Screening for colorectal cancer (CRC) is recommended for average-risk persons aged 50 years and older. However, 7-11% of all CRC occurs in persons < 50, most of whom have no classic risk factors at the time of diagnosis. These persons are not only younger, but often present with more advanced disease and have a less favorable prognosis than older persons. During the last 20 years, the incidence of CRC, while falling in persons 50 years old and older, has risen steadily in persons under age 50. For these reasons, it is critically important to try to identify among Veterans (who are already a high-risk group), those < age 50 at high-risk for CRC, who may be candidates for "early" screening. From a practical perspective, an efficient way to identify Veterans using electronic medical record (EMR) data would facilitate implementation.
1) Identify risk factors for sporadic (i.e., non-hereditary) CRC in persons < age 50;
2) Derive and validate a prediction model for quantifying absolute and relative risks for CRC;
3) Compare the accuracy of automated data abstraction using natural language processing for identifying and abstracting risk factor information from VA electronic health information to the gold standard of manual electronic medical record review.
Using the VA Central Cancer registry, we will identify incident cases of CRC diagnosed between 2008 and 2014. We will verify case eligibility from manual review of CPRS, excluding those with inflammatory bowel disease, a high-risk family history, polyposis syndrome, or hereditary nonpolyposis colon cancer syndrome. Using medical SAS datasets, we will match each final case to 4 controls during the same time period and validate the control group by using a second control group with a negative (i.e., no neoplasia) diagnostic colonoscopy. The same exclusions will apply to controls, along with previous colectomy of any extent and for any reason. Cases and controls will be matched for facility. Manual review of EMR in VistAweb will be conducted by trained research personnel, who will identify information about candidate risk factors of lifestyle habits (cigarette and ethanol use, occupation, leisure activity/exercise), family cancer history, BMI, socio-demographic features, certain laboratory test results, prior CRC screening test results, and medication use. Logistic regression will be used to identify independent factors associated with CRC. A prediction model will be derived and internally validated. Age- and gender-specific SEER CRC incidence rates will be used in conjunction with the prediction model to provide estimates of absolute and relative CRC risks (or "colon age"). Depending on the magnitude of the absolute risk and how it compares with SEER population risks, CRC screening using some screening modality may be considered. From a methodological perspective, we will create a natural language processing tool and use it to perform automated identification and abstraction on the EMRs of cases and controls, comparing its capture of information to that of manual EMR review.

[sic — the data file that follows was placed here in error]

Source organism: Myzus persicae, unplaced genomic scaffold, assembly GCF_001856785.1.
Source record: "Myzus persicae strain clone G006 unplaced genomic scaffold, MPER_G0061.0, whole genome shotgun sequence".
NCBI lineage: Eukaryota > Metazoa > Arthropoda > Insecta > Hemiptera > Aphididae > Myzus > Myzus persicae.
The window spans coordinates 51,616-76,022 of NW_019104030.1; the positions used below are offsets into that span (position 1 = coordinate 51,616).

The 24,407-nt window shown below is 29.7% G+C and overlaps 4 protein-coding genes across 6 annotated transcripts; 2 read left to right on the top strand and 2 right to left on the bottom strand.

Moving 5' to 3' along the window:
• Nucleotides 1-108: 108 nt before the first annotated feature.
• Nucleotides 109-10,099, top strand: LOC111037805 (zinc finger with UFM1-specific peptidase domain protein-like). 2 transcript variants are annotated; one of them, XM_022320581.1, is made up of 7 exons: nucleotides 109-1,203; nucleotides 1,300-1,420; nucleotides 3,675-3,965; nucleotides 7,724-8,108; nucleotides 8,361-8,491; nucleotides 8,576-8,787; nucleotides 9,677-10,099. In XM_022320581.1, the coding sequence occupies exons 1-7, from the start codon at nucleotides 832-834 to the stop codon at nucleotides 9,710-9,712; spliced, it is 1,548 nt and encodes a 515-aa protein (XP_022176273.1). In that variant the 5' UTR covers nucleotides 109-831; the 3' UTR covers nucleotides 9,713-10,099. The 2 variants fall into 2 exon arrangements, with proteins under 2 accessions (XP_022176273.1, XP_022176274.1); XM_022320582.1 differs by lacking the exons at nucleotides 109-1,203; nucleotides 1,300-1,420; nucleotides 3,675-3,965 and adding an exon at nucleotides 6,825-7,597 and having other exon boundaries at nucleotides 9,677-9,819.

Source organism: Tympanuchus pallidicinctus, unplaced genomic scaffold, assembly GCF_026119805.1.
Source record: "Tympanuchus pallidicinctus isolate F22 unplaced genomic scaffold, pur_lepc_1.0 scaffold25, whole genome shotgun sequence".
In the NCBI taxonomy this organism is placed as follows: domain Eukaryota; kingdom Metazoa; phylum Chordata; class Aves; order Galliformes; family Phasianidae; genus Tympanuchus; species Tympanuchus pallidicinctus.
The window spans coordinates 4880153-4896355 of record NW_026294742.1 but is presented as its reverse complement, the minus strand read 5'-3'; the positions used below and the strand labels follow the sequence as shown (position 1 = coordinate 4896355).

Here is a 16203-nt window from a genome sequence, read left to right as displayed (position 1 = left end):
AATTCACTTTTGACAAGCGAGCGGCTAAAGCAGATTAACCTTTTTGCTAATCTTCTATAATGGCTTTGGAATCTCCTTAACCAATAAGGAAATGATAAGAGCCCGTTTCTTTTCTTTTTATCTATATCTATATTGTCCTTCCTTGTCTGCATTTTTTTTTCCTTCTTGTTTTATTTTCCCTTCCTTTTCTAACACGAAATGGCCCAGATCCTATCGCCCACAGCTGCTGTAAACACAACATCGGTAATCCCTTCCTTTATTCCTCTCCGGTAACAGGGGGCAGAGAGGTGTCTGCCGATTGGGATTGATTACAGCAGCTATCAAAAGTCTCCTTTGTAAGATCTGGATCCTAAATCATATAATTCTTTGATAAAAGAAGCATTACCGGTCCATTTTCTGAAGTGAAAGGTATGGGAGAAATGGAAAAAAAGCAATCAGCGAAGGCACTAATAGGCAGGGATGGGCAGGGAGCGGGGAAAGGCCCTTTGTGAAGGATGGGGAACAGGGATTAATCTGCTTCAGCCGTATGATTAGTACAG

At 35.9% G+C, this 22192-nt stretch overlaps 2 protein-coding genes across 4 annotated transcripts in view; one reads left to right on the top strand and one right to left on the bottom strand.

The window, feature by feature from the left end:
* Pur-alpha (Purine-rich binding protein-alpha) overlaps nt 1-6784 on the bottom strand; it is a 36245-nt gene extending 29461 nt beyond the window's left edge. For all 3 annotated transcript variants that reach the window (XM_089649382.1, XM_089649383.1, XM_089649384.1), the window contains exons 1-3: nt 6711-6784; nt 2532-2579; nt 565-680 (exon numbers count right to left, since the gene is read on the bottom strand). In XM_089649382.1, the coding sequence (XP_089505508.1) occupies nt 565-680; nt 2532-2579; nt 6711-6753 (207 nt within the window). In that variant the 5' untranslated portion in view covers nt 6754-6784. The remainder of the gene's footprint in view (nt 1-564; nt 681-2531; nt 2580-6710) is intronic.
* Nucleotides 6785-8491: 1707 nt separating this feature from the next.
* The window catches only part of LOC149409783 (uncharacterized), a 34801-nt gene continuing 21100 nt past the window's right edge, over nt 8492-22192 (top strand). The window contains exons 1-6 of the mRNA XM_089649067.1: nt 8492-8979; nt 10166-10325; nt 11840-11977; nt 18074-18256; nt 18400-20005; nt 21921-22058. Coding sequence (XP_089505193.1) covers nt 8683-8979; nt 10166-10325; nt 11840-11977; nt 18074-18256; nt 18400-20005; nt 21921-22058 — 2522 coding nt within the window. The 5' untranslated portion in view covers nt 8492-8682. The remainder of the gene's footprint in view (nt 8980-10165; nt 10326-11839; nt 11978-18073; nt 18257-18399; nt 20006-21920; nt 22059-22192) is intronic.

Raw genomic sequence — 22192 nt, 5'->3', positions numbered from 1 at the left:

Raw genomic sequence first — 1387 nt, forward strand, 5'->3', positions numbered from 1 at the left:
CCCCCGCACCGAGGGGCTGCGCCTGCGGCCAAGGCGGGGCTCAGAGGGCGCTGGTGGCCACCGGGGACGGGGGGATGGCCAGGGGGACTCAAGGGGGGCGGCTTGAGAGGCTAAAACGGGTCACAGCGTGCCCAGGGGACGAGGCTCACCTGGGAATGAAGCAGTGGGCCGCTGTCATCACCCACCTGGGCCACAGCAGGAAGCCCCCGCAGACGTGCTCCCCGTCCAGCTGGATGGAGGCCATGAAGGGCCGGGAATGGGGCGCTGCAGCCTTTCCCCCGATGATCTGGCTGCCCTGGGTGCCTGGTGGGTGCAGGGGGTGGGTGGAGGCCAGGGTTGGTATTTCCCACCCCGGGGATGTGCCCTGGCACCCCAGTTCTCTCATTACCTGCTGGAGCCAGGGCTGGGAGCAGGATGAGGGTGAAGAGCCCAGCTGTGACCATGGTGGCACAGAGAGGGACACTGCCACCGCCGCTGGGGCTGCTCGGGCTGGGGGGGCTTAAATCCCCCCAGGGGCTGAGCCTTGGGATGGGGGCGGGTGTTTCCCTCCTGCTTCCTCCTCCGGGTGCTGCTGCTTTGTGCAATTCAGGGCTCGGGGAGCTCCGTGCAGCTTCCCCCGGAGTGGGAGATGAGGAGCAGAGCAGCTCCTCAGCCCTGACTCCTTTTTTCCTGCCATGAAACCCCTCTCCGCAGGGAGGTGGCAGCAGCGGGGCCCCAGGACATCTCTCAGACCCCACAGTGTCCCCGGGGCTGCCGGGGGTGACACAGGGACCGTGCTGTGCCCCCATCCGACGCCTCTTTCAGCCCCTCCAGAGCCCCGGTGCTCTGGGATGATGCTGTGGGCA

Chart abstractions confirmed the lower exclusion rates of earlier screening. 20% of the original cohort were excluded. 65% of our the inclusion cohort fell into the 45-49 year old age range at index, with 27% being 40-44. Ethnicity of the included was 32% Black, 60% White, 5% unknown, with 6.39% claiming some Hispanic background. The most frequent presenting symptom was Rectal Bleeding (46% of cohort), followed by Abdomen Pain (38%) and Blood in Stool (30%). Hypertension was the most common co morbidity. Roughly 32% were current tobacco users.
Identification of risk factors for sporadic colorectal cancer (CRC) and creation of a prediction model for it will help target high-risk persons for early screening. Such targeting may reduce morbidity and mortality from this particularly devastating disease in this very vital age group, and without the need to apply screening broadly to a population where non-targeted screening is likely to cause more harm than good. A natural language processing tool that accurately performs automated identification and data abstraction will facilitate the conduct of health-services research, expediting completion and implementation of research findings to clinical practice.
External Links for this Project
Grant Number: I01HX001650-01A2
None at this time.